By Bruce Parker | Vermont Watchdog
The Small Business Administration is the federal agency that helps "little guy" businesses get loans they couldn’t get through traditional lenders. Or so the story goes.
According to a 2014 federal oversight report from public research group American Transparency, taxpayer-backed SBA loans are popular with businesses serving "wealthy lifestyles."
The report, which analyzed SBA loans between 2007 and 2013, found that billions of dollars flowed to businesses that, in many cases, could obtain standard loans with standard interest rates. SBA loans offer advantageous low rates.
During that period, the SBA issued $67.23 billion in loans and guarantees to 34,677 entities.
Many of the loans, which ranged from $1 million to $5 million, went to luxury goods retailers, exclusive clubs, Fortune 100 companies, plastic surgery clinics and even private equity firms.
Found among the list of borrowers were Rolex and Lamborghini dealers, Napa Valley wineries, Sears and State Farm affiliates, Jackson Hole and Lake Tahoe resorts, and Levine Leichtman Capital Partners in Beverly Hills — not your typical mom-and-pop shops.
Not all big-dollar SBA loans went to serve the lifestyles of the rich and famous, and the ones that did weren’t necessarily unethical or illegal. The SBA’s definition of a "small business concern" is broad enough to allow for such apparent abuses of the SBA mission.
However, as taxpayers become aware of such lending in their states, they may wonder why they are on the hook for all these loans, should they go into default.
American Transparency’s government spending website, OpentheBooks.com, allows anyone to see who’s getting SBA loans.
In Vermont, the list of million-dollar SBA loan recipients reveals a broad mix of businesses and industries.
The borrowers’ business missions range from charitable to exclusive.
Quechee Lakes Landowners Association operates The Quechee Club, a membership club that bills itself as "Vermont’s premier four-season destination." Queechee’s attractions include Lakeland and Highland championship golf courses, the Queechee ski area, polo fields and upscale dining.
CRL Solar, the developer of large, utility-scale solar farms in Barton and White River Junction, is owned by Essex Capital Partners, a Boxford, Massachusetts-based renewable energy developer. The firm’s subsidiary, Barton Solar, has produced one of the largest commercial solar installations in Vermont.
Essex Mansfield, the state’s top-dollar borrower, provides assisted living and memory care for seniors at Mansfield Place in Essex.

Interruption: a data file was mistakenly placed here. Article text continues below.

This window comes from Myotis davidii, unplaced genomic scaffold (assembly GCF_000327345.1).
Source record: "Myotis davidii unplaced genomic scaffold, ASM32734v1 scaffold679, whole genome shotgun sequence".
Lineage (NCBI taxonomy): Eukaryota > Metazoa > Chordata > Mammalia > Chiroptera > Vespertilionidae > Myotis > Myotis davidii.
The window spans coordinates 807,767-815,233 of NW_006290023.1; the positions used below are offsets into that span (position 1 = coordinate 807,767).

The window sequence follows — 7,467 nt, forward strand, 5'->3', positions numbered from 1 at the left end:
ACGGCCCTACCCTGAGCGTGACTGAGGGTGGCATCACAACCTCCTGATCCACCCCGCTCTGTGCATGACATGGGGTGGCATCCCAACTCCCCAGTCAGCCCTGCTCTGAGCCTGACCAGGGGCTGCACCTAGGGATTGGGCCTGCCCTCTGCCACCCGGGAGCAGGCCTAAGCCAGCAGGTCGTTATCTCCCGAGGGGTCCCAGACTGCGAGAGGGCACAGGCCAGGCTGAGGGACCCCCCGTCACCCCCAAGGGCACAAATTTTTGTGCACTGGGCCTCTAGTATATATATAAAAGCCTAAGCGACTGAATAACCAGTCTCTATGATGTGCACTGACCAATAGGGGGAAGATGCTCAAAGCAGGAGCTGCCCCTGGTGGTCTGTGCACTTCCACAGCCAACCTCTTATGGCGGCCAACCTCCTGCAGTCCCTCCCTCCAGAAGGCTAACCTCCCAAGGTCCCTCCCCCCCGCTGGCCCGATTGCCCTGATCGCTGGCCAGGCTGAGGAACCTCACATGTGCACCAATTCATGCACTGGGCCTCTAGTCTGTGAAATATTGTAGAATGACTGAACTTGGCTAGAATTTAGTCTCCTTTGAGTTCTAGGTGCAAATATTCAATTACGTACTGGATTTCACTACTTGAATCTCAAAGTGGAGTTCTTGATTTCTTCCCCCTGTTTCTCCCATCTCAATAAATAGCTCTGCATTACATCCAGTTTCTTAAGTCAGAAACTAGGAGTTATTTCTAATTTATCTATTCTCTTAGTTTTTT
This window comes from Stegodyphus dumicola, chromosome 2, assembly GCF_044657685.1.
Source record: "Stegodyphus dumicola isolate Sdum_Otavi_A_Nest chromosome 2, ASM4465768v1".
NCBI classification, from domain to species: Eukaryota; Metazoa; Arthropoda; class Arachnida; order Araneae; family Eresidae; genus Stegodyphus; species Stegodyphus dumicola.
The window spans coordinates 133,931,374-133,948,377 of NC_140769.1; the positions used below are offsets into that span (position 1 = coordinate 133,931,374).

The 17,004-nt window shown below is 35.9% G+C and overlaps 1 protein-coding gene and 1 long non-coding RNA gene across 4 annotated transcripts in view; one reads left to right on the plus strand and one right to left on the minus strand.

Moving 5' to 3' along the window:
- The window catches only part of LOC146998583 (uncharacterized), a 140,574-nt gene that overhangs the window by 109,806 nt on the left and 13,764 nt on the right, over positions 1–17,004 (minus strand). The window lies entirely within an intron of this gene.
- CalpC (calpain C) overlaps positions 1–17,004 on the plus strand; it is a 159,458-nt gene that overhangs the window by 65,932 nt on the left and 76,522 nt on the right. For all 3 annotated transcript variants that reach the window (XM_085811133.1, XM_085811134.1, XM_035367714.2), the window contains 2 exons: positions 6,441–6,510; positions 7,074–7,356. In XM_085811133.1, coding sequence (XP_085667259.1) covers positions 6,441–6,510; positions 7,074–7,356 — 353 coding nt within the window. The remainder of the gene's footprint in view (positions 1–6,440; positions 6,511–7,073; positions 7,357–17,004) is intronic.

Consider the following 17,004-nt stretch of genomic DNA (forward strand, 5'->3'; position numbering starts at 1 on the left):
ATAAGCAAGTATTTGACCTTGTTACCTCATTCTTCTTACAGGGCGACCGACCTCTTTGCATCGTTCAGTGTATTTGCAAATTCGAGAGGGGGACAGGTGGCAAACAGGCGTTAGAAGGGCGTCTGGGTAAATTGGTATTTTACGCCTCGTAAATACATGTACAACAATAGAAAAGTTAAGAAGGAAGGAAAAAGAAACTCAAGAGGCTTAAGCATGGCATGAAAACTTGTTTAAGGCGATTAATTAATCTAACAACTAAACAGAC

Vermont Creamery is an international-award-winning cheesemaker.
While these companies may technically fall within the SBA’s definition of a small business, they challenge the notion that the SBA exists to provide financial aid to entrepreneurs who can’t obtain traditional bank loans.
Adam Andrzejewski, the author of American Transparency’s oversight report, told Vermont Watchdog such lending practices should alert Congress to convene hearings about the SBA loan program.
"The mission of the SBA isn’t to provide taxpayer-subsidized banking to wealthy, large or established companies. It’s supposed to lend to mom-and-pop businesses on Main Street," Andrzejewski said.
"The millions of dollars lent to already-established businesses just amounts to a slush fund for the wealthy lifestyle."
Andrzejewski said the main problem with SBA loans is taxpayers are left picking up the tab whenever borrowers default.
According to loan data from the SBA, the agency has "charged off" over $27 billion in loans and guarantees since 2005. About $11 billion of that amount was charged off since 2010.
Moreover, because the SBA’s Fiscal Year 2014 loan portfolio stands at about $114 billion in outstanding loans, taxpayers could be opening their wallets to cover such defaults indefinitely.
As the national debt continues to spiral out of control, taxpayers fed up with government waste may call for an end to the SBA lending program.
Andrzejewski said the SBA’s failure to follow its own mission demands it.
"The purpose of the SBA isn’t to become a slush fund loan pool for established companies, private country clubs, the Fortune 100, or successful companies serving the wealthy lifestyle. Extreme lending of taxpayer dollars calls into question the entire small business lending program," he said.
Original Article, click here.